Jeremiah’s Scriptures focuses on the composition of the biblical book of Jeremiah and its dynamic afterlife in ancient Jewish traditions. The papers in this volume consider Jeremiah’s scriptures from philological, interpretive and historical perspectives in biblical and ancient Jewish sub-fields.
Author: Carol A. Newsom Publisher: Westminster John Knox Press ISBN: 1611645395 Size: 16.95 MB Format: PDF, Docs View: 6327
The book of Daniel is a literary rich and complex story known for its apocalyptic style. Written in both Hebrew and Aramaic, the book begins with stories of Daniel and three Jewish young men Hananiah (Shadrach), Mishael (Meshach), and Azariah (Abednego) who are exiles among the remnant from Judea in Babylon in sixth century b.c.e. It ends with Daniel's visions and dreams about the Jewish community that offer comfort and encouragement as they endure persecution and hope for deliverance into God's kingdom. Newsom's commentary offers a fresh study of Daniel in its historical context. Newsom further analyzes Daniel from literary and theological perspectives. With her expert commentary, Newsom's study will be the definitive commentary on Daniel for many years to come. The Old Testament Library provides fresh and authoritative treatments of important aspects of Old Testament study through commentaries and general surveys. The contributors are scholars of international standing. The editorial board consists of William P. Brown, Professor of Old Testament, Columbia Theological Seminary in Decatur, Georgia; Carol A. Newsom, Charles Howard Candler Professor of Old Testament, Candler School of Theology at Emory University in Atlanta, Georgia; and Brent A. Strawn, Professor of Old Testament, Candler School of Theology at Emory University in Atlanta, Georgia.
Author: Craig A. Evans Publisher: T&T Clark ISBN: Size: 28.40 MB Format: PDF, Kindle View: 2338
Scholarly interest in intertextuality remains as keen as ever. Armed with new questions, interpreters seek to understand better the function of older scripture in later scripture. The essays assembled in the present collection address these questions. These essays treat pre-Christian texts, as well as Christian texts, that make use of older sacred tradition. They analyze the respective uses of scripture in diverse Jewish and Christian traditions. Some of these studies are concerned with discreet bodies of writings, such as the Dead Sea Scrolls, while others are concerned with versions of scriptures, such as the Hebrew or Old Greek, and text critical issues. Other studies are concerned with how scripture is interpreted as part of apocalyptic and eschatology. Early Christian Literature and Intertextuality includes essays that explore the use of Old Testament scripture in the Gospels and Acts. Other studies examine the apostle Paul's interpretation of scripture in his letters, while other studies look at non-Pauline writings and their utilization of scripture. Some of the studies in this collection show how older scripture clarifies important points of teaching or resolves social conflict. Law, conversion, anthropology, paradise, and Messianism are among the themes treated in these studies, themes rooted in important ways in older sacred tradition. The collection concludes with studies on two important Christian interpreters, Syriac-speaking Aphrahat in the east and Latin-speaking Augustine in the west. [Part of the LNTS sub series Studies in Scripture in Early Judaism and Christianity (SSEJC), volume 14]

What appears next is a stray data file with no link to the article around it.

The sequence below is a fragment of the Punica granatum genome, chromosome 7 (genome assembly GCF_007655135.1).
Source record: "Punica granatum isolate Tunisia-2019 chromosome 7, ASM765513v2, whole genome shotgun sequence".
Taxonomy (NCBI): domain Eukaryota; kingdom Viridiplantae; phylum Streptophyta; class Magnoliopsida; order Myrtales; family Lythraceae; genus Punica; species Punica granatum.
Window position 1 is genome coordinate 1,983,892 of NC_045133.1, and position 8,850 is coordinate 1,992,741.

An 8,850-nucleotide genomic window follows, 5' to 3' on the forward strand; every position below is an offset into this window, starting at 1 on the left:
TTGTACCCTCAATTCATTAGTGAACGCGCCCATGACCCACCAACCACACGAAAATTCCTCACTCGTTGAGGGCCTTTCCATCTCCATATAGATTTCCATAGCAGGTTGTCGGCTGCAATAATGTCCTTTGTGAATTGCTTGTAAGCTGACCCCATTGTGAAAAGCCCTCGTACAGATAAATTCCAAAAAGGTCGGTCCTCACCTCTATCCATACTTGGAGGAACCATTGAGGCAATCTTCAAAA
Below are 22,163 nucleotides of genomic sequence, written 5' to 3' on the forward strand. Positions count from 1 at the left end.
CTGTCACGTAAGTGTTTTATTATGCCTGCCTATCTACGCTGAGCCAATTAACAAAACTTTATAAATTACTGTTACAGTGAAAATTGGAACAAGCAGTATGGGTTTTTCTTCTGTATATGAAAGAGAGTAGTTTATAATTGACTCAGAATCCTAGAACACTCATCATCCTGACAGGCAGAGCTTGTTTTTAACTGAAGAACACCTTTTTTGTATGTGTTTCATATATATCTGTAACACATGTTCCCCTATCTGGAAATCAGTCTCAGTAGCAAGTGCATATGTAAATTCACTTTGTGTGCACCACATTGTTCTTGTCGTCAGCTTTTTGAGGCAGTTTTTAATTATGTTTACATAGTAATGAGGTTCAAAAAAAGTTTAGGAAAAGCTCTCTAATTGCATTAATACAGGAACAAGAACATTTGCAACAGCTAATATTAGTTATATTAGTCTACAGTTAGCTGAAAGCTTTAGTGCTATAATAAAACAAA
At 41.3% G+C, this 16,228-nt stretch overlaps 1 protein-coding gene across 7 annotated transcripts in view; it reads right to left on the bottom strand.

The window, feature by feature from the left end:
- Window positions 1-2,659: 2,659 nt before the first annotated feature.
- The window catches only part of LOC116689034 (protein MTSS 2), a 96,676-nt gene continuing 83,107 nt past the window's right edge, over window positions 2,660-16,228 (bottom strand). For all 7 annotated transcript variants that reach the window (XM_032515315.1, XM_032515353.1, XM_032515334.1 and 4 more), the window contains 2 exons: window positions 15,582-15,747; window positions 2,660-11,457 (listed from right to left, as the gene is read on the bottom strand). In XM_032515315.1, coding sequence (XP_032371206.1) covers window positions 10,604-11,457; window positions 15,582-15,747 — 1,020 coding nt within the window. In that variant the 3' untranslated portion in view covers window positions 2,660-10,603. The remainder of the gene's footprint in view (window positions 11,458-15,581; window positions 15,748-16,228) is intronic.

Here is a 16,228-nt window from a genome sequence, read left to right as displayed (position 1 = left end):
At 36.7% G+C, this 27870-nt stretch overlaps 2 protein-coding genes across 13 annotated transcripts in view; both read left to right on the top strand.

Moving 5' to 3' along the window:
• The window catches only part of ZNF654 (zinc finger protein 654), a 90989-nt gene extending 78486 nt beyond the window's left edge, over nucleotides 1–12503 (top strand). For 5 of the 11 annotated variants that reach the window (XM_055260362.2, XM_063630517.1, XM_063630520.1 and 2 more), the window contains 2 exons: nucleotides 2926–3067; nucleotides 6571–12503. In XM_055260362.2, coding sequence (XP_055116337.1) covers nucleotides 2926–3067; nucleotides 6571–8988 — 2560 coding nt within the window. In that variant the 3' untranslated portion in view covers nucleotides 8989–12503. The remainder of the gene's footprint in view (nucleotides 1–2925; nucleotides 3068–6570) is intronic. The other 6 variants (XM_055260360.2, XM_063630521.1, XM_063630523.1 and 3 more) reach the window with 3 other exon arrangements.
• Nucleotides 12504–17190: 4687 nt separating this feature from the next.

Author: Michel Foucault Publisher: Vintage ISBN: 0307819280 Size: 61.67 MB Format: PDF View: 2488
Michel Foucult offers an iconoclastic exploration of why we feel compelled to continually analyze and discuss sex, and of the social and mental mechanisms of power that cause us to direct the questions of what we are to what our sexuality is.